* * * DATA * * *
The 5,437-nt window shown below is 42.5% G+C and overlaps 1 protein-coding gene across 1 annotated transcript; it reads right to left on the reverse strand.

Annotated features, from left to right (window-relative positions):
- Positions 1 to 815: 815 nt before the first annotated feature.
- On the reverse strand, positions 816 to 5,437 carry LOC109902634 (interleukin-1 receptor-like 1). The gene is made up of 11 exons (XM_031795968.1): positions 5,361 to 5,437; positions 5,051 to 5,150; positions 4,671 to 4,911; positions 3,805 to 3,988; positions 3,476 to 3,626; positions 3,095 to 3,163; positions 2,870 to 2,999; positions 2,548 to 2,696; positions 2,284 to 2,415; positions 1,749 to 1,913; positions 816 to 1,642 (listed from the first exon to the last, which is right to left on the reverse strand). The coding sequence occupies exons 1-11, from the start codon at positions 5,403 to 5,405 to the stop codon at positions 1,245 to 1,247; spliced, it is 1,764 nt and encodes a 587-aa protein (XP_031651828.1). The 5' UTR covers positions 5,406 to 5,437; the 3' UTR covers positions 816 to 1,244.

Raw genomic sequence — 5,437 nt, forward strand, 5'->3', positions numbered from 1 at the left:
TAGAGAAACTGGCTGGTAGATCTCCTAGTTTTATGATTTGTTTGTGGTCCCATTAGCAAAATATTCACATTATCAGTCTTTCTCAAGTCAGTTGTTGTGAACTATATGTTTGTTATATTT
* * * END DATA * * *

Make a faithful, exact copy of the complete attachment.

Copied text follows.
The 5,437-nt window shown below is 42.5% G+C and overlaps 1 protein-coding gene across 1 annotated transcript; it reads right to left on the reverse strand.

Annotated features, from left to right (window-relative positions):
- Positions 1 to 815: 815 nt before the first annotated feature.
- On the reverse strand, positions 816 to 5,437 carry LOC109902634 (interleukin-1 receptor-like 1). The gene is made up of 11 exons (XM_031795968.1): positions 5,361 to 5,437; positions 5,051 to 5,150; positions 4,671 to 4,911; positions 3,805 to 3,988; positions 3,476 to 3,626; positions 3,095 to 3,163; positions 2,870 to 2,999; positions 2,548 to 2,696; positions 2,284 to 2,415; positions 1,749 to 1,913; positions 816 to 1,642 (listed from the first exon to the last, which is right to left on the reverse strand). The coding sequence occupies exons 1-11, from the start codon at positions 5,403 to 5,405 to the stop codon at positions 1,245 to 1,247; spliced, it is 1,764 nt and encodes a 587-aa protein (XP_031651828.1). The 5' UTR covers positions 5,406 to 5,437; the 3' UTR covers positions 816 to 1,244.

Raw genomic sequence — 5,437 nt, forward strand, 5'->3', positions numbered from 1 at the left:
TAGAGAAACTGGCTGGTAGATCTCCTAGTTTTATGATTTGTTTGTGGTCCCATTAGCAAAATATTCACATTATCAGTCTTTCTCAAGTCAGTTGTTGTGAACTATATGTTTGTTATATTT